Agencies Seoul, South Korea
Jan 09, 2018, 04.55 AM
North Korea offered to send a high-level delegation to attend next month's Winter Olympics in the South on Tuesday as the two rivals held their first official talks in more than two years, Seoul said.
"The North side proposed dispatching a high-level delegation, National Olympic Committee delegation, athletes, supporters, art performers, observers, a taekwondo demonstration team and journalists to the Games, which will be held in Pyeongchang next month," the South's vice unification minster Chun Hae-Sung told journalists.
The South, meanwhile, proposed holding reunions during next month's Winter Olympics for families divided by the 1950-53 Korean War.
The issue is one of the most emotive legacies of the conflict and the South urged that the meetings be held at the Lunar New Year, which falls in the middle of the Pyeongchang Games, the South's vice unification minister Chun Hae-Sung told journalists.
South Korea also proposed that athletes from the two Koreas march together at the Games' opening ceremony and other joint activities between the two nations during the Games, Chun told reporters.
The talks are being held at Panmunjom, the truce village in the Demilitarised Zone (DMZ) that divides the peninsula.
The much-awaited talks are a result of Kim Jong-Un New Year's speech in which he held out an olive branch to his neighbours signalling his intention to send his country's athletes to the Winter Games. South Korea was quick to respond to the peace overtures by quickly asking for dialogue between the two countries at a venue acceptable to both.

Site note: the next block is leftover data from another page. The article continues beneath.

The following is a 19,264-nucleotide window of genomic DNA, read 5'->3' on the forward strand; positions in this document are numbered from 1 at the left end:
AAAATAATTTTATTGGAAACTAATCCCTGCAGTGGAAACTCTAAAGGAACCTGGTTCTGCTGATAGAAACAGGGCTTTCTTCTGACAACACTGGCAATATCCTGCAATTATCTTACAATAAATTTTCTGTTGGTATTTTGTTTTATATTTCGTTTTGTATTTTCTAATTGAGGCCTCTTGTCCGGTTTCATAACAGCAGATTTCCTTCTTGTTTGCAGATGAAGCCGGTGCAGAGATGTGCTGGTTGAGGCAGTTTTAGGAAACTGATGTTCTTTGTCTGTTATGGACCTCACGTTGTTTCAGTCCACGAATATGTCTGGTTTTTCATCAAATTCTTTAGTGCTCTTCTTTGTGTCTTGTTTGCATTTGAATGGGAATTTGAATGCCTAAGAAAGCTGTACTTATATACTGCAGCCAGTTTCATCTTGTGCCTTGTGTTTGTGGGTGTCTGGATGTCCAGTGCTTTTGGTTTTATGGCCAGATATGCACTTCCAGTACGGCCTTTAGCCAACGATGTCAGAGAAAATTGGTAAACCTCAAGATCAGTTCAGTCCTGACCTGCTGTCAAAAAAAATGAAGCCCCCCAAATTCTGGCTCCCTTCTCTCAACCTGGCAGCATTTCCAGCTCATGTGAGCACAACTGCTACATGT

Seoul's five-member delegation, led by unification minister Cho Myoung-Gyon, travelled to Panmunjom in a convoy of vehicles, passing a group of well-wishers holding a banner at a checkpoint leading towards the DMZ.
The North's group, of similar size and led by senior official Ri Son-Gwon, walked over the Military Demarcation Line at Panmunjom for the talks, pictures showed - just yards from where a defector ran across in a hail of bullets two months ago.
Looking businesslike, Cho and Ri shook hands at the entrance to the Peace House, the building on the southern side where the discussions were being held, and again across the table.
In accordance with standard practice in the North, Ri wore a badge on his left lapel bearing an image of the country`s founding father Kim Il-Sung and his son and successor Kim Jong-Il. Cho also wore a lapel badge, depicting the South Korean flag.
"The people have a strong desire to see the North and South move toward peace and reconciliation," Cho said. It was a radically different tone from the rhetoric of recent months, which have seen Kim and US President Donald Trump trade personal insults and bellicose threats of war, while Pyongyang has launched missiles capable of reaching the US mainland and carried out its sixth and most powerful nuclear test to date.